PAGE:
A CITY OF SILVER & A CITY OF FIRE from pianist Roberta Rust marked a monumental moment for classical music as Carnegie Hall’s first presentation of music by an American Indian composer performed by an American Indian artist. Written in celebration of two cities close to the composer’s heart, these works by Louis W. Ballard come with a generous helping of intricate musical narratives and sentimental tones that speak clearly and thoughtfully through Rust’s performance.
Today, Roberta is our featured artist in “The Inside Story,” a blog series exploring the inner workings and personalities of our composers and performers. Read on to learn about her passion for foreign languages, and the wise words from her late husband that resonate with her today…
Do you have any specific hopes about what this album will mean to listeners?
Bringing music of the leading 20th century Native American composer, Louis W. Ballard, to a wider public is my primary hope for this recording release. A City of Silver was inspired by Ballard’s visit to Buenos Aires, Argentina and bears the dedication: “Para todos los desaparecidos del mundo” (for all the disappeared ones of the world). During that trip he became aware of the thousands of people who disappeared at the hands of the Argentine military. In the composer’s précis for A City of Silver, he states “the dedication to all who have disappeared in the world and whose shadows and spirits alone inhabit an imaginary “City of Silver,” for whom this work was written and dedicated. Viva los desaparecidos!” A City of Fire was dedicated to the city of Los Alamos NM, “where the horror of atomic fire was unleashed.” Ballard described the work as “following a programmatic design…begins in a tonally stable manner symbolic of our pre-atomic innocence…The final climatic pages are filled with violent and spiritual upheaval, a veritable apocalypse of sound.” An additional purpose of this album is to share the historic significance of these premiere performances, held at Carnegie Recital Hall in 1984. Ballard noted at the time that they “mark the first performance in Carnegie Hall of the music of a Native American composer by a Native American concert pianist.”
What inspires you to write and/or perform?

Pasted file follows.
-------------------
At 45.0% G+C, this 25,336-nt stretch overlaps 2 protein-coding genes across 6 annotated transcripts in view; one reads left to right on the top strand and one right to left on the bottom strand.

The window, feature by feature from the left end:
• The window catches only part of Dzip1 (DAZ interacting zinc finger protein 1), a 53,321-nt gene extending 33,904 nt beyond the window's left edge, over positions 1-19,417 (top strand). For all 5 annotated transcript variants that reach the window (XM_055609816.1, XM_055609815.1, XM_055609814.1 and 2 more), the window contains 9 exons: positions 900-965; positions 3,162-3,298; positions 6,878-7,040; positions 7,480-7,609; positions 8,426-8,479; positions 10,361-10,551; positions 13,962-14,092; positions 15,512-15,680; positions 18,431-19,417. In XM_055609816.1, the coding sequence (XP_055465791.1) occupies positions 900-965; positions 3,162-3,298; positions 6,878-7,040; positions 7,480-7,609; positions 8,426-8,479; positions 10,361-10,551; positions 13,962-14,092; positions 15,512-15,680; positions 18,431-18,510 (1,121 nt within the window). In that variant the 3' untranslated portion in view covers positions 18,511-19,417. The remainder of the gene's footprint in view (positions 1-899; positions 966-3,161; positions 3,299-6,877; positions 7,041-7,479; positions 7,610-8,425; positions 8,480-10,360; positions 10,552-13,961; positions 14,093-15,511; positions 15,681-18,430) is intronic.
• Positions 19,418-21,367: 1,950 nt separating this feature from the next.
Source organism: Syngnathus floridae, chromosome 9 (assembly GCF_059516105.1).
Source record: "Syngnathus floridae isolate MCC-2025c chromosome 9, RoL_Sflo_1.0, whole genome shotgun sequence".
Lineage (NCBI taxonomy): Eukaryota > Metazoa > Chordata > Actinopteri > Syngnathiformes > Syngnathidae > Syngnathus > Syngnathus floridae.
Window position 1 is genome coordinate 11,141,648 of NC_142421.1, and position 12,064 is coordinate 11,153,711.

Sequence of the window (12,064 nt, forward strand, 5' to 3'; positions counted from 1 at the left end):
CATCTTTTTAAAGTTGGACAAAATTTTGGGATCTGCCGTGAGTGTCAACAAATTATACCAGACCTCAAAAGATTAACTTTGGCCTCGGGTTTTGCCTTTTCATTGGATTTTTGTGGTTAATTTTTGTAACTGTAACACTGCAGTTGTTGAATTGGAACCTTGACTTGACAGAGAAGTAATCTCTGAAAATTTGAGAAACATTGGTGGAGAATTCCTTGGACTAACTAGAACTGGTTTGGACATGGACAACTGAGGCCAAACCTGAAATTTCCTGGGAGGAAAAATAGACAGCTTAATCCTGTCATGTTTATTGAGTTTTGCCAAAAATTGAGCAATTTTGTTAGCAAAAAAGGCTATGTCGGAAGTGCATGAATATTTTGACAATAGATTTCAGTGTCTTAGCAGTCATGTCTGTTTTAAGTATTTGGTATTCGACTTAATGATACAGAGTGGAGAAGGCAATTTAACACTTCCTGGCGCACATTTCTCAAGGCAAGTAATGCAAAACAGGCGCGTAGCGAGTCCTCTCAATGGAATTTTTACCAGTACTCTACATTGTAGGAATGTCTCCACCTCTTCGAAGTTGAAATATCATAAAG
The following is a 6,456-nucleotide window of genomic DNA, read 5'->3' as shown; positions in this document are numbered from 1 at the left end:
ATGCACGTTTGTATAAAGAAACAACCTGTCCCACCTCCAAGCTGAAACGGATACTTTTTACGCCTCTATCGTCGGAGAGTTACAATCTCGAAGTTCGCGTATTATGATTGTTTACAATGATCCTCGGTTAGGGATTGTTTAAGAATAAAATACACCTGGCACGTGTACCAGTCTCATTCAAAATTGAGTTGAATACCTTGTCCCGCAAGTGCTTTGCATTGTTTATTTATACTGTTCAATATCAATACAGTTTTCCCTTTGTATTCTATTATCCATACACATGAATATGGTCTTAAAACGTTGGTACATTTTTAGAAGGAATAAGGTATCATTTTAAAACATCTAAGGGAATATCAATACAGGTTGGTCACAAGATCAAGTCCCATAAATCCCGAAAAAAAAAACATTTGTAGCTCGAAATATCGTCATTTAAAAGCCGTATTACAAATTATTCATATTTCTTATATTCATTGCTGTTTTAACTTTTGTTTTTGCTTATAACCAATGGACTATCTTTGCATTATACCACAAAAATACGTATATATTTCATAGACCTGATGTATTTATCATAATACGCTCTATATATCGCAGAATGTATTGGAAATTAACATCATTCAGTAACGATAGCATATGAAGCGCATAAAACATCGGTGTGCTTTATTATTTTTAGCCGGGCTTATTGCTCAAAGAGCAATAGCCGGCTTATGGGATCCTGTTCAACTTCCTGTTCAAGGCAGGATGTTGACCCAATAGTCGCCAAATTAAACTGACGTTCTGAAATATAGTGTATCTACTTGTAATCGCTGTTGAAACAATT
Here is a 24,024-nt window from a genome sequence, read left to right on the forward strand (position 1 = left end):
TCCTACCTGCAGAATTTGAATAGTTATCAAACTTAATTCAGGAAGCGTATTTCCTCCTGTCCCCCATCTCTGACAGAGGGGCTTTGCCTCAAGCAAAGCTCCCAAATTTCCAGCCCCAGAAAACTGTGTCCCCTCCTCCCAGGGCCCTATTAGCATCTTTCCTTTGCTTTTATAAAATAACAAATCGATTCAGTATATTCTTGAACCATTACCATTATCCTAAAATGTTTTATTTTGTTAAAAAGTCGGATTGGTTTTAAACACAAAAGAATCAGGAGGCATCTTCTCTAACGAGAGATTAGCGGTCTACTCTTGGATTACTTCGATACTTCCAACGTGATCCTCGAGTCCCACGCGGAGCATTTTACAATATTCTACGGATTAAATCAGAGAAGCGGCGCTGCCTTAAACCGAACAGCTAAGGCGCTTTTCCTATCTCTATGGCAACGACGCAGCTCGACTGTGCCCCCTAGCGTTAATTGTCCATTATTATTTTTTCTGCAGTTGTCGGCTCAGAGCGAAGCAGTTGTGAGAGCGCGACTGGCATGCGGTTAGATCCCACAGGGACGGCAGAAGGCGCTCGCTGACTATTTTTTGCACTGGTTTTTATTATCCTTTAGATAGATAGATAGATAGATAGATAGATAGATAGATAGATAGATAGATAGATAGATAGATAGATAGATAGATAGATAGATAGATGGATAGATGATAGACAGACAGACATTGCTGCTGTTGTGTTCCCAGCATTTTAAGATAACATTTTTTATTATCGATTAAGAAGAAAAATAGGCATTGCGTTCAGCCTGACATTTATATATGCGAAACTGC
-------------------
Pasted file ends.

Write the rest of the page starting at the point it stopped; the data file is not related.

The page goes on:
Love of music and how it affects listeners inspires me to perform. There is always the possibility of transcendence in a performance and it is a unique way to connect with people — to move them, inspire them, touch their hearts, engage their minds and stir their souls.
If you weren’t a musician, what would you be doing?
I’ve always had a love of foreign languages and with my passion for travel, a profession that combined those two interests may have been another life path for me. I feel fortunate to have lived during the ascendancy of globalism which made international experiences and connections easier for more people. As a youngster I showed strong potential for mathematics, but for me it did not compare with the allure and magic of music.
Who are your musical mentors?
The artist teachers I studied with included Ivan Davis, Artur Balsam, John Perry, and Phillip Evans. I began studying at age 5 with Laura Burris in Houston TX. She was born in the 19th century and I appreciate that my first teacher was someone whose earliest musical impressions were shaped by that century. In high school I studied with William Chaisson, who was a student of Edwine Behre. Behre was a student of the Polish pianist Theodor Leschetizky, who was a student of Carl Czerny, and Czerny was a pupil of Ludwig van Beethoven. Behre founded the Adamant Music School in 1942 in Vermont and I’m deeply honored to be invited to teach at Adamant this summer (2022). Although not mentors, two musicians who have greatly influenced and inspired me in recent years are the conductor Helmuth Rilling and pianist Sergei Babayan. I think they are two of the most magnificent artists alive today.
Where and when are you at your most creative?
I am at my most creative when I’m alone and can focus on the music with minimal distractions. However, an artist does not have the luxury of waiting for just the right moment to be the most creative. As in so many experiences in life, one has limited control. Staying in shape for a musician is similar to a professional athlete’s preparation — musicians are athletes of the small muscles. Daily practice and study are necessary in order to be ready for those moments of maximal creativity.
How do you prepare for a performance?
I am in a state of constant preparation for performances, even by scheduling vacations and time away from practice, the breaks allow the unconscious to play its significant role in performance preparation by removing completely the tangible aspects of preparation. Ideally it’s helpful to prepare for performances as far in advance as possible, but the realities of the profession don’t always allow for that. I am the type of pianist who lightens up on practice the day before a performance and rarely plays much on the day of a concert, so the mind, spirit, and body are as fresh as possible for the experience. My late husband, Phillip Evans, used to say “Don’t leave your best playing in the practice room — save it for the stage.”